Jeremy Bowen has been promoted from Middle East to **International** editor and has been mostly covering the war in Ukraine but he still can't resist pontificating on Israel/Palestine. On 4th Jan 2023, Today programme (19 mins to 9) Nick Robinson called upon him to report upon a dastardly provocation that Melanie Phillips describes as:
“a Jew walking for 15 minutes on the site that is most sacred to Judaism … without fanfare or media attention, early in the morning when the compound was almost empty and didn’t pray there or say anything to stir up trouble.”
The Arab press calls this “storming” the al-Aqsa Mosque!
Here’s a near-as-dammit transcription of the item I heard on the Today Programme last Wednesday at 19 minutes to nine.
Now, why did a brief visit by the new Israeli security minister to the Alaska (sic) mosque compound in Jerusalem lead to such international condemnation and also to warnings of violent retribution from Hamas? China and the UAE have now called for a UN security council meeting to condemn the visit. Jeremy Bowen knows the area well, he’s our international editor and joins us on the line. “Morning, Happy New year to you Jeremy!” (Bowen mumbles) “Deliberately naive question if I may Jeremy - a daft laddie question - he didn’t pray, he didn’t enter the mosque at all, so why the fuss? “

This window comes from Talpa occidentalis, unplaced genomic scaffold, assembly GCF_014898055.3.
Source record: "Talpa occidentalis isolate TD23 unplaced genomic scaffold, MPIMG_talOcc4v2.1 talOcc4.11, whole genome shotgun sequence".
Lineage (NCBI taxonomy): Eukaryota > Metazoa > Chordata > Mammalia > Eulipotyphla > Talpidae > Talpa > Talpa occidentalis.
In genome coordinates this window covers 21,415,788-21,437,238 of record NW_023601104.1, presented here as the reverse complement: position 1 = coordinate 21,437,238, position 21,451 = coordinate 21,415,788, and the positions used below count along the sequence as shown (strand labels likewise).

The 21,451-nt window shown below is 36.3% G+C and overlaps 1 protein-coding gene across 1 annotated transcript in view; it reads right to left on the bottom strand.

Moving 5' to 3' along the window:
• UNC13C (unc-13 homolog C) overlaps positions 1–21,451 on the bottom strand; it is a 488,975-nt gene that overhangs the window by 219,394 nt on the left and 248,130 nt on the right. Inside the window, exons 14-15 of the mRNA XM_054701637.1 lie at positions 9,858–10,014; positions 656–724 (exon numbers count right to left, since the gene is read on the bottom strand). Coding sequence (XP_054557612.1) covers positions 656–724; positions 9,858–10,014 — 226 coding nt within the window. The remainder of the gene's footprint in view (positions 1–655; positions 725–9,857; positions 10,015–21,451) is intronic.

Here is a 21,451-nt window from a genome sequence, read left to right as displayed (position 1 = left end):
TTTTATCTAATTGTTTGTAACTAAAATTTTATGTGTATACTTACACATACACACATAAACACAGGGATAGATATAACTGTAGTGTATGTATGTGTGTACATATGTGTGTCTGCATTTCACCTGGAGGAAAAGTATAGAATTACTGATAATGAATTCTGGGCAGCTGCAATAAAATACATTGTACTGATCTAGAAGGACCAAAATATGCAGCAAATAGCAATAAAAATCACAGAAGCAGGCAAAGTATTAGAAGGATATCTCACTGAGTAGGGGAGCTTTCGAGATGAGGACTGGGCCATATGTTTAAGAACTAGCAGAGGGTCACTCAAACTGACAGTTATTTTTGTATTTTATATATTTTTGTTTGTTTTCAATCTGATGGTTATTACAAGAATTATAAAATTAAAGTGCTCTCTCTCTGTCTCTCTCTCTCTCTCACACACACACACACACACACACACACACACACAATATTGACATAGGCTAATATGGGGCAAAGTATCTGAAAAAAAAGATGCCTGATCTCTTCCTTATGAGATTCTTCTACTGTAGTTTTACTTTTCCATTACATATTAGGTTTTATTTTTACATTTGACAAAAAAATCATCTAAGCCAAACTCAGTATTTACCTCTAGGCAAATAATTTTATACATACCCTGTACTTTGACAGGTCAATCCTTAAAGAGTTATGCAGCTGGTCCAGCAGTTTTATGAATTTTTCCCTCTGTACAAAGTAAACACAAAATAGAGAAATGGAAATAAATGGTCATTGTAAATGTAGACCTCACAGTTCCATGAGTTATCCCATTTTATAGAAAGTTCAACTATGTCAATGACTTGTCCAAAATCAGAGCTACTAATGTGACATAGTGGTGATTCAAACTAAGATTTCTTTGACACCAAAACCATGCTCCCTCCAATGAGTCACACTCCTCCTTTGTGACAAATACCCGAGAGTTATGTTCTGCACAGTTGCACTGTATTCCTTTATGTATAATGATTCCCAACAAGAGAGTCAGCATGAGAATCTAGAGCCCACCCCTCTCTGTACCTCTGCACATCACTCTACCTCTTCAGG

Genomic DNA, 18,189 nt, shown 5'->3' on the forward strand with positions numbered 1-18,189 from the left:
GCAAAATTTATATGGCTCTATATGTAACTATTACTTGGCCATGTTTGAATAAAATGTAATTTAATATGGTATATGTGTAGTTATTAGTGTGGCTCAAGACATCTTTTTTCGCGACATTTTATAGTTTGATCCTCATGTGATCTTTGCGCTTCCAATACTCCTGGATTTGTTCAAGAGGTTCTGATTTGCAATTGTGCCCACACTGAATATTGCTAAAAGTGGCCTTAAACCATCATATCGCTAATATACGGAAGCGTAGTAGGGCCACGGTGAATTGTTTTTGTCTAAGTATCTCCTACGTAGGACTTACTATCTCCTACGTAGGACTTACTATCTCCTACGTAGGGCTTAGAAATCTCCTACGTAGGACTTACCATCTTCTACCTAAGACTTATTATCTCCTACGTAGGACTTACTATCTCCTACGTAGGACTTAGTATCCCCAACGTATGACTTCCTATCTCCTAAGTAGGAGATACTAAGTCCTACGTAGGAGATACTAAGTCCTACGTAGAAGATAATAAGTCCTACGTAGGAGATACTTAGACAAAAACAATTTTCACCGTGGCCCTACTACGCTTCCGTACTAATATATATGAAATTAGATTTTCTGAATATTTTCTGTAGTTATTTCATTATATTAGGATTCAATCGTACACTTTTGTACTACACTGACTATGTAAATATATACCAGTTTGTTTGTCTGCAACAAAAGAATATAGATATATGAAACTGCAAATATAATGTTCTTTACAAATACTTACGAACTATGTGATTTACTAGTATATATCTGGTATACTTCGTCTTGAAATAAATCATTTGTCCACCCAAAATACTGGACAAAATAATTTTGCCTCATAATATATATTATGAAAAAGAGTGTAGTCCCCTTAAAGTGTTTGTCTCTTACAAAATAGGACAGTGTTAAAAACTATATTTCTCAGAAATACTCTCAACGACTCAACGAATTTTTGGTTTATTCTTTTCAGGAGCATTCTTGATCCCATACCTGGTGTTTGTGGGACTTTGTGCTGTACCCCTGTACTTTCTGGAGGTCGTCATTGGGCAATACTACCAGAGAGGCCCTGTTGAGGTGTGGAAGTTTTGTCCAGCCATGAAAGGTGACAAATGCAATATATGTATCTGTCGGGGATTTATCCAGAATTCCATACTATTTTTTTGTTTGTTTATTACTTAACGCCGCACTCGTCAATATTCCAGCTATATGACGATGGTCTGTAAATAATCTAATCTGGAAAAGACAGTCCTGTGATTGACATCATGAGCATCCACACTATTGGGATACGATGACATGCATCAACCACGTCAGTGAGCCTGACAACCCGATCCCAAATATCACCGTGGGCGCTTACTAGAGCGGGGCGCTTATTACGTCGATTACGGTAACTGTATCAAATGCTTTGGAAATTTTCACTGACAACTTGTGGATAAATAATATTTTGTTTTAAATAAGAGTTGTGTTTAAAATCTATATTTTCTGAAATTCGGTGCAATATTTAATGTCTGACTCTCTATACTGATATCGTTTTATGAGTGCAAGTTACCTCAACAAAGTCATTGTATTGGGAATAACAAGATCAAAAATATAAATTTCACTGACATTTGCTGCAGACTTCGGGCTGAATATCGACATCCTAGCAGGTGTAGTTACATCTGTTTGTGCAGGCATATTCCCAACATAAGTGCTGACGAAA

Well, it’s very symbolic. Ah, the piece of ground in question, which Jews call the Temple Mount in English, and Muslims call - Palestinians call The Noble sanctuary in Arabic, ah it’s probably the - it’s certainly the most disputed ground - piece of ground - in the Middle East and quite possibly the world - it’s holy to both religions - the holiest place for Jews, the third holiest place for Muslims and it’s also a massive national symbol, particularly for Palestinians; and now this particular individual, Itamar Ben-Gvir is the most prominent group …. prominent of a group of militant right-wingers on whom the new government of mister Netanyahu relies for support, and they’re driving the ideology of the government and of course his supporters say that they’re elected fair and square, that’s democracy; but Ben-Gvir, he’s a police minister but he’s got a long criminal record of which includes incitement to racism and supporting a terrorist organisation.”
Huge symbolism then, as it is it’s him going there, but I guess what everybody’s watching is to see the underlying question of what policy actually changes under this new wide coalition.